- By registering the disputed domain name <siemens-sy.com>, the Respondent is also falsely claiming to be an official dealer of the Complainant’s products in that country. Moreover, the Complainant contends that there is a serious risk that visitors will be attracted to the website in the erroneous belief that the website is an official website of, or authorized by, the Complainant.
- The Respondent is also not using the domain name in connection with a bona fide offering of goods or services. He has not been commonly known with the disputed domain name.
- the Respondent offers under its website, automation devices and industrial electric parts by using the trademark SIEMENS in block letters at the top of each website page, in the identical house colour of the Complainant, i.e., the same “petrol blue” colour used by the Complainant for its own trademark.
The Complainant thus concludes that for all the above reasons, the Respondent has no rights or legitimate interests in the disputed domain name.
With reference to the circumstances evidencing bad faith, the Complainant indicates that the Respondent knew, or must have known about the Complainant’s rights on the trademark SIEMENS, before registering the disputed domain name and that in deliberately registering the disputed domain name <siemens-sy.com>, the Respondent purposely intended to use the strong worldwide reputation of the Complainant’s mark SIEMENS, in order to confuse the public and cause damage to the Complainant in disrupting its business.
The Complainant asserts that since it owns and uses for business purposes, various domain names consisting of the sign SIEMENS (i.e.,: <siemens.com>, <siemens.eu>, <siemens.de>, <siemens-home.com>, <siemens-ua.com>, etc), the disputed domain name must have undoubtedly been registered in order to prevent the Complainant from adopting the mark SIEMENS in a corresponding domain name.
Moreover, the Complainant highlights that the use in bad faith of the disputed domain name is further accentuated by the relevance of the website content, as it shows the SIEMENS exact trademark and offers products and services in the field of automation, for which the mark SIEMENS has been used and has acquired a high reputation over the years.
In addition, the Complainant points out that the Respondent’s use of the trademark SIEMENS in the contact details could also be perceived as a reference to a Syrian affiliated company, as the email address incorporates the wording: “siemens.plc” (public limited company) and the link to Google Maps, refers to a “Siemens Syria plc” office, thus clearly suggesting a connection to the Complainant and/or appearing to be an official or authorized website for the sale of SIEMENS automation devices.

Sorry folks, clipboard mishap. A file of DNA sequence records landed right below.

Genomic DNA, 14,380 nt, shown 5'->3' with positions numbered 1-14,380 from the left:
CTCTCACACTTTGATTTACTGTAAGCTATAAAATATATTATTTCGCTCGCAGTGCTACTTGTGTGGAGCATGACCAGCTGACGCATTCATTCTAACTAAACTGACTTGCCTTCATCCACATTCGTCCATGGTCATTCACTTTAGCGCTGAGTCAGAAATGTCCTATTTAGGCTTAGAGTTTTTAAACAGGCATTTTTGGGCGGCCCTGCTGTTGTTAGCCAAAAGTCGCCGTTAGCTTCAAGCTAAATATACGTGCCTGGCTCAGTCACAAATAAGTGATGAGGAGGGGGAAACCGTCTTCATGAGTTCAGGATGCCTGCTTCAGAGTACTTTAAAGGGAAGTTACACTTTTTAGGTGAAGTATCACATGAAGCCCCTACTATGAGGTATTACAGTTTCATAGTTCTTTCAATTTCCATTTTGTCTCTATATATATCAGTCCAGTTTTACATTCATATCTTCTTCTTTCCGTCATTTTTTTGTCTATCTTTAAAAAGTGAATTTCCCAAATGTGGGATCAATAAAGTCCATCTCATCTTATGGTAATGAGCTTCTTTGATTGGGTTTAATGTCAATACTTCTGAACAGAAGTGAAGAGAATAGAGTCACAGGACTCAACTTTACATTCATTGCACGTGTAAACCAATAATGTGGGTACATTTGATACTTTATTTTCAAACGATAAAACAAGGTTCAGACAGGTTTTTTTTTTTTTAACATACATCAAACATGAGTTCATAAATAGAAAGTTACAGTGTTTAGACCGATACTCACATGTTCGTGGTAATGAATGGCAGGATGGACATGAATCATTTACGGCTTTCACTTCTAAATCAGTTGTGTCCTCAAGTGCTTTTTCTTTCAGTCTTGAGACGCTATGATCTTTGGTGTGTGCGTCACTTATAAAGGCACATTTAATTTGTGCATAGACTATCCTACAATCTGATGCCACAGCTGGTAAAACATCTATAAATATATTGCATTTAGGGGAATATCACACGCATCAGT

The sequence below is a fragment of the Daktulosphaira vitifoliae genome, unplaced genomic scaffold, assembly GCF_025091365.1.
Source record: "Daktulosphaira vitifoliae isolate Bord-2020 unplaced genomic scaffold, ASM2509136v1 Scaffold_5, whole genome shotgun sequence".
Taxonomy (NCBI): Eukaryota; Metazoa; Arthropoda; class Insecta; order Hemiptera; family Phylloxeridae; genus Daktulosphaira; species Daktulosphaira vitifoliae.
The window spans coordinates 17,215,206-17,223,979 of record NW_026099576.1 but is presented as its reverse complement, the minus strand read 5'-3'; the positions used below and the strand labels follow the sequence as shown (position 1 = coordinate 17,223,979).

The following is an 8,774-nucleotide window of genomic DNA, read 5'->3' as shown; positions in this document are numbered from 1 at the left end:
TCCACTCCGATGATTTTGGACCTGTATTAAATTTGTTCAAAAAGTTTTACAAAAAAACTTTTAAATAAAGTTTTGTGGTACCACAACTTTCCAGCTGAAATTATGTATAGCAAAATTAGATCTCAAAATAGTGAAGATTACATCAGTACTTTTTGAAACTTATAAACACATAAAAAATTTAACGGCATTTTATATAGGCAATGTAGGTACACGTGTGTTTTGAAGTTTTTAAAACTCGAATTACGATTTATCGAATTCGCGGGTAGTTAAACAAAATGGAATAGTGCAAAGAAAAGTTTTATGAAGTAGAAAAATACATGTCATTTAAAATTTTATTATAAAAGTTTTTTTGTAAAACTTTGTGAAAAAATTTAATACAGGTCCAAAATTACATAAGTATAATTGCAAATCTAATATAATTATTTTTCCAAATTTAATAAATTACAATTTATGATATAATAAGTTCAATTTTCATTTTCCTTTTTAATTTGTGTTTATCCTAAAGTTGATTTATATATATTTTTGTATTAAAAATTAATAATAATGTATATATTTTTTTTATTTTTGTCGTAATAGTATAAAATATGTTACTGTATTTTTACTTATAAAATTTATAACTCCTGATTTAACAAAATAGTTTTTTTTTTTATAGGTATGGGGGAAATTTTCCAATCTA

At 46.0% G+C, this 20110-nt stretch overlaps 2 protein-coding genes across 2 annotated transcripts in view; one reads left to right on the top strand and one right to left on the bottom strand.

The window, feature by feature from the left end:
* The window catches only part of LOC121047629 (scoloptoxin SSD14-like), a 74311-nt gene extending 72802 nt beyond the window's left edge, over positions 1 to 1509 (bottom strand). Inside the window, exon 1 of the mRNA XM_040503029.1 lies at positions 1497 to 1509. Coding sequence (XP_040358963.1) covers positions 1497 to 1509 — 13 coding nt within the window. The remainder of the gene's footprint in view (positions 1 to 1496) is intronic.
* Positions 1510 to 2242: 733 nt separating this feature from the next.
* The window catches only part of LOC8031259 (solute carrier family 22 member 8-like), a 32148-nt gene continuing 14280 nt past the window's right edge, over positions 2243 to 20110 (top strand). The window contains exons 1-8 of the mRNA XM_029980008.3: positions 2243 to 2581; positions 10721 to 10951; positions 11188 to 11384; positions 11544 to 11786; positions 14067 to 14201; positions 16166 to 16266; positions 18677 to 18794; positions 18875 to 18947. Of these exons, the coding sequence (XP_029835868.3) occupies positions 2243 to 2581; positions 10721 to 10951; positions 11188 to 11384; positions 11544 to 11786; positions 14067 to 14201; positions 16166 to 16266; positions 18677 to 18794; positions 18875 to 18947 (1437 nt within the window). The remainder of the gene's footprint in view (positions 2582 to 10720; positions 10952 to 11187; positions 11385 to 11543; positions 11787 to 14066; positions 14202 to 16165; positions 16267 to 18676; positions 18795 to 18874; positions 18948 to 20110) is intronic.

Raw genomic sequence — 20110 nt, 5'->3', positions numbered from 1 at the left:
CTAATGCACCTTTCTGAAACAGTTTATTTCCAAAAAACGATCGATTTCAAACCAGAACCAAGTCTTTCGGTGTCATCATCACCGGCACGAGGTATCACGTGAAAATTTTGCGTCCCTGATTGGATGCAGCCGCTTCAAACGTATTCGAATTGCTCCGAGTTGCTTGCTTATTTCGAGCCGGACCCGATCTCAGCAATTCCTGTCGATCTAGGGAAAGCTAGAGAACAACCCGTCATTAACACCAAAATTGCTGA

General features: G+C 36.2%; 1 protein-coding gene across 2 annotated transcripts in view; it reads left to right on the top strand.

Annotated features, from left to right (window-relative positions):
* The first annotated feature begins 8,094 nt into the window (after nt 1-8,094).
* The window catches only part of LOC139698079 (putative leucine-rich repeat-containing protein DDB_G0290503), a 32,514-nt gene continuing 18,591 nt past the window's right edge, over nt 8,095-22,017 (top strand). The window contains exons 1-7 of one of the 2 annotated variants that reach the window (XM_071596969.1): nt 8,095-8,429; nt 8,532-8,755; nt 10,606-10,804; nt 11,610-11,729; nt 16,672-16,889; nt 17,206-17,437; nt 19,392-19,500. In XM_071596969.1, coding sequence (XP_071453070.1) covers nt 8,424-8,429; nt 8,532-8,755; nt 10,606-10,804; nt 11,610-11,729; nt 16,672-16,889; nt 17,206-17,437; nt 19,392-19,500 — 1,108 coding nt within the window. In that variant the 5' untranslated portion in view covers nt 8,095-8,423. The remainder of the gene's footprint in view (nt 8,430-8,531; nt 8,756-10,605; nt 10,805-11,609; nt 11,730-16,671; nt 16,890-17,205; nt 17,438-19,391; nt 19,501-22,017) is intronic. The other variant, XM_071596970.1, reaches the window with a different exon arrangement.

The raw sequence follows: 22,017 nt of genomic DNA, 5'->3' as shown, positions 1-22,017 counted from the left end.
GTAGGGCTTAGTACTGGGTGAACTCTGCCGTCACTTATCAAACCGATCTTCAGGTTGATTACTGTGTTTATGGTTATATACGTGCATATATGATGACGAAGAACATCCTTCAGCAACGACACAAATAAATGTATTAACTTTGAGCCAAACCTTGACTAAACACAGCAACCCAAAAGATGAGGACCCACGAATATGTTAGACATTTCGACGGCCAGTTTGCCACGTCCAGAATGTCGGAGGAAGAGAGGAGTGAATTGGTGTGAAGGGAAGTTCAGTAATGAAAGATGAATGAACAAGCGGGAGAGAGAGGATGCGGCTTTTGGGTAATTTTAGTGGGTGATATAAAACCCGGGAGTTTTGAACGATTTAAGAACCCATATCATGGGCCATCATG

The Complainant further emphasizes, that by using its trademark and trade dress, the Respondent is misrepresenting itself as being somehow related to the Complainant and that as the websites do not disclaim the relationship between the Respondent and the Complainant. Furthermore, there is nothing material or prominent on the website dispelling the connection between the Respondent and the Complainant.
Moreover, the Complainant asserts that it is evident that the Respondent, is not only well aware of the notorious trademark SIEMENS, whose reputation is world renowned, but also does not make any legitimate or fair use of the disputed domain name, and that there is nothing to suggest that he would not aim at misleadingly diverting consumers or tarnishing the Complainant’s trademark.
In this regard, the Complainant also concludes that the disputed domain name has been registered and is being used in bad faith.
The Respondent did not reply to the Complainant’s contentions.
6. Discussion and Findings
According to paragraph 15(a) of the Rules: “A panel shall decide a complaint on the basis of the statements and documents submitted and in accordance with the Policy, these Rules and any rules and principles of law that it deems applicable.” Paragraph 4(a) of the Policy directs that the Complainant must prove each of the following:
(i) that the disputed domain name registered by the Respondent is identical or confusingly similar to a trademark or service mark in which the Complainant has rights;
(ii) that the Respondent has no rights or legitimate interests in respect of the disputed domain name; and
(iii) that the disputed domain name has been registered and is being used in bad faith.
A. Identical or Confusingly Similar
The Panel finds that the Complainant has established rights over the trademark SIEMENS based on the trademark registration cited under section 4 above and the related trademark certificates submitted as annexes to the Complaint.
As highlighted in section 1.7 of the WIPO Overview of WIPO Panel Views on Selected UDRP Questions, Third Edition (“WIPO Overview 3.0”), the first element functions primarily as a standing requirement, and the threshold test for confusing similarity typically involves a side-by-side comparison of the domain name and the textual components of the relevant trademark to assess whether the mark is recognizable within the disputed domain name.